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The limits of federal state capacity in managing Australia’s Murray-Darling River Basin

Stephen Bell
School of Political Science and International Studies, University of Queensland, Brisbane, Australia; stephen.bell@uq.edu.au

ABSTRACT: This paper is about the capacity of the federal government in Australia to achieve its stated water management and environmental goals in relation to the Murray-Darling River system via its Murray-Darling Basin Plan of 2012. The paper uses a 'state capacity' approach. One aspect of state capacity is about the state's broad institutional capabilities; these are the ways in which the state's resources and policy instruments, its institutions, and its knowledge and data capabilities can shape the state's capacity to achieve its stated goals. The second aspect is relational, emphasising the notion of 'infrastructural power', or how states might be able to achieve their goals by working cooperatively with major interlocutors in the broader state or in society. These two aspects are typically viewed from a state-centric perspective, with the state depicted as using its broad institutional capacities to help further its relational or infrastructural power over other interlocutors. In contrast, this paper shows how this process has been reversed, and how key interlocutors, including important players in federal and state governments and powerful irrigation interests, have instead drawn resources from and manipulated the key institutional elements of state capacity to suit their own interests, weaken the federal state’s infrastructural power, and subvert the stated aims of the Basin Plan.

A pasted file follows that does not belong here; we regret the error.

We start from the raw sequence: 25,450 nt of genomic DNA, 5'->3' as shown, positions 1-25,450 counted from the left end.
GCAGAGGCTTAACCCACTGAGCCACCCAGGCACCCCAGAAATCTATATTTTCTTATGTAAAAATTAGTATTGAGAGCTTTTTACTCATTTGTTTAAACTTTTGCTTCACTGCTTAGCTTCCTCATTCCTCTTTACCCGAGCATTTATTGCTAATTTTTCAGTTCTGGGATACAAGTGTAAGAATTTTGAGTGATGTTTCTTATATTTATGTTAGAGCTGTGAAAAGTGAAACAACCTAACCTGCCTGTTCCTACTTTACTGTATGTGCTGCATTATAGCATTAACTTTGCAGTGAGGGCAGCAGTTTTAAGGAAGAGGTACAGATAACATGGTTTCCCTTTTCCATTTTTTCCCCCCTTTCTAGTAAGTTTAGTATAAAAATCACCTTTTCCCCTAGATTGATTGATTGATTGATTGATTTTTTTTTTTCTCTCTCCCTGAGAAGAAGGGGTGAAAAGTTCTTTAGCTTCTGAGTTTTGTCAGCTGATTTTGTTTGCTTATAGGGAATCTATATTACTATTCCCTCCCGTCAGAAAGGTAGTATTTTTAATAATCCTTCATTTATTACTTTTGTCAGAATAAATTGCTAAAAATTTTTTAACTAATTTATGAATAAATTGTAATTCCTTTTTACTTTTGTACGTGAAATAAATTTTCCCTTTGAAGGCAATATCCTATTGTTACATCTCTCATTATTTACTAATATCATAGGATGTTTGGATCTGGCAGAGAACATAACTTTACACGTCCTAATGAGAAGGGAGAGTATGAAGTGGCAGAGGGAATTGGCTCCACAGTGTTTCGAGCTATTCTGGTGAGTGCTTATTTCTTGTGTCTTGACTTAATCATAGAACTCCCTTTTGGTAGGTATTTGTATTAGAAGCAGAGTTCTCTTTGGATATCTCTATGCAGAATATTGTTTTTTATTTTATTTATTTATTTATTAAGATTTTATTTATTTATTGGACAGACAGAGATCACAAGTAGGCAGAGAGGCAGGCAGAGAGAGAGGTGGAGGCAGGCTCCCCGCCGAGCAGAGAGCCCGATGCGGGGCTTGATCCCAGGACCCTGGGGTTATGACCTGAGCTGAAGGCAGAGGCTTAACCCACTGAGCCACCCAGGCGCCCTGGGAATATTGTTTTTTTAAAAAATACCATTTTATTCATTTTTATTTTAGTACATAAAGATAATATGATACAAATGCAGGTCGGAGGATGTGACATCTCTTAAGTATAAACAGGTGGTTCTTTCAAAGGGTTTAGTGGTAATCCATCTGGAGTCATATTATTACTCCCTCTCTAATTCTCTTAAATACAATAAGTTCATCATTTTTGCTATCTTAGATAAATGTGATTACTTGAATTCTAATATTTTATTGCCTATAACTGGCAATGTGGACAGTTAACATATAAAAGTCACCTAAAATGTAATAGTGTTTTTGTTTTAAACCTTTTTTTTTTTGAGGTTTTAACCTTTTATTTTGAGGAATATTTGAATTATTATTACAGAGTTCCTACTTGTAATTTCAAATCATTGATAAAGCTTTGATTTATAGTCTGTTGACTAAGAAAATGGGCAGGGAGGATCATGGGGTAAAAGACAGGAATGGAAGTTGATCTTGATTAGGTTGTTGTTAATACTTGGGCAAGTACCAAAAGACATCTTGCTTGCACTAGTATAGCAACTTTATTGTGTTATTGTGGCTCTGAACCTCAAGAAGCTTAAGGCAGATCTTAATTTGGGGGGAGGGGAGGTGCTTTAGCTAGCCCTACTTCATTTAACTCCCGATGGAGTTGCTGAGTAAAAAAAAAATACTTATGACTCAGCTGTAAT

KEYWORDS: State capacity, Murray-Darling Basin, water governance, institutions, infrastructural power, Australia.